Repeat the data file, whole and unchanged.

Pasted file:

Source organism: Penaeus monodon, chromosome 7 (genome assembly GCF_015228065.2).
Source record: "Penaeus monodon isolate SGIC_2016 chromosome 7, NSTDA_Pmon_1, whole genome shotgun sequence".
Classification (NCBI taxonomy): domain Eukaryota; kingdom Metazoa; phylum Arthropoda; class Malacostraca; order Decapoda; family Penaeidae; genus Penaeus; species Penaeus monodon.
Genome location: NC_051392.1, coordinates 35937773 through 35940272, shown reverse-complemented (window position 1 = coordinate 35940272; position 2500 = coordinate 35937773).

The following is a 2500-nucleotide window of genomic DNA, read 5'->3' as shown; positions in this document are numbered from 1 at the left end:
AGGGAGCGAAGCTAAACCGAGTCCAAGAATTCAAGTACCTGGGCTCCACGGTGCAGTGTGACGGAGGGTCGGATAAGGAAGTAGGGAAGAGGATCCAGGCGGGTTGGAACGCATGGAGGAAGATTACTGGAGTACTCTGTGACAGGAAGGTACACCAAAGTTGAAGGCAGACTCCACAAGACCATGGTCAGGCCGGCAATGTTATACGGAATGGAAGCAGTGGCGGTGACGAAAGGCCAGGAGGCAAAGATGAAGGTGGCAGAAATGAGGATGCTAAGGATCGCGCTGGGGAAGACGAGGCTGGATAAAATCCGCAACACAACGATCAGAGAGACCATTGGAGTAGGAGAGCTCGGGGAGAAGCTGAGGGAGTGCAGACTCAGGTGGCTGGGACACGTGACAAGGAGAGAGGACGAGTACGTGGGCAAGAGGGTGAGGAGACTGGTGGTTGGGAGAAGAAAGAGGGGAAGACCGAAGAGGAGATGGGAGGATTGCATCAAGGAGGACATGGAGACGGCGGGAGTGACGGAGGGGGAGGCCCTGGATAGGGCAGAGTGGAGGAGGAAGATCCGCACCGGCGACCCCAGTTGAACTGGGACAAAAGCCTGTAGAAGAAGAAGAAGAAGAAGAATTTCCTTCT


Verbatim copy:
Source organism: Penaeus monodon, chromosome 7 (genome assembly GCF_015228065.2).
Source record: "Penaeus monodon isolate SGIC_2016 chromosome 7, NSTDA_Pmon_1, whole genome shotgun sequence".
Classification (NCBI taxonomy): domain Eukaryota; kingdom Metazoa; phylum Arthropoda; class Malacostraca; order Decapoda; family Penaeidae; genus Penaeus; species Penaeus monodon.
Genome location: NC_051392.1, coordinates 35937773 through 35940272, shown reverse-complemented (window position 1 = coordinate 35940272; position 2500 = coordinate 35937773).

The following is a 2500-nucleotide window of genomic DNA, read 5'->3' as shown; positions in this document are numbered from 1 at the left end:
AGGGAGCGAAGCTAAACCGAGTCCAAGAATTCAAGTACCTGGGCTCCACGGTGCAGTGTGACGGAGGGTCGGATAAGGAAGTAGGGAAGAGGATCCAGGCGGGTTGGAACGCATGGAGGAAGATTACTGGAGTACTCTGTGACAGGAAGGTACACCAAAGTTGAAGGCAGACTCCACAAGACCATGGTCAGGCCGGCAATGTTATACGGAATGGAAGCAGTGGCGGTGACGAAAGGCCAGGAGGCAAAGATGAAGGTGGCAGAAATGAGGATGCTAAGGATCGCGCTGGGGAAGACGAGGCTGGATAAAATCCGCAACACAACGATCAGAGAGACCATTGGAGTAGGAGAGCTCGGGGAGAAGCTGAGGGAGTGCAGACTCAGGTGGCTGGGACACGTGACAAGGAGAGAGGACGAGTACGTGGGCAAGAGGGTGAGGAGACTGGTGGTTGGGAGAAGAAAGAGGGGAAGACCGAAGAGGAGATGGGAGGATTGCATCAAGGAGGACATGGAGACGGCGGGAGTGACGGAGGGGGAGGCCCTGGATAGGGCAGAGTGGAGGAGGAAGATCCGCACCGGCGACCCCAGTTGAACTGGGACAAAAGCCTGTAGAAGAAGAAGAAGAAGAAGAATTTCCTTCT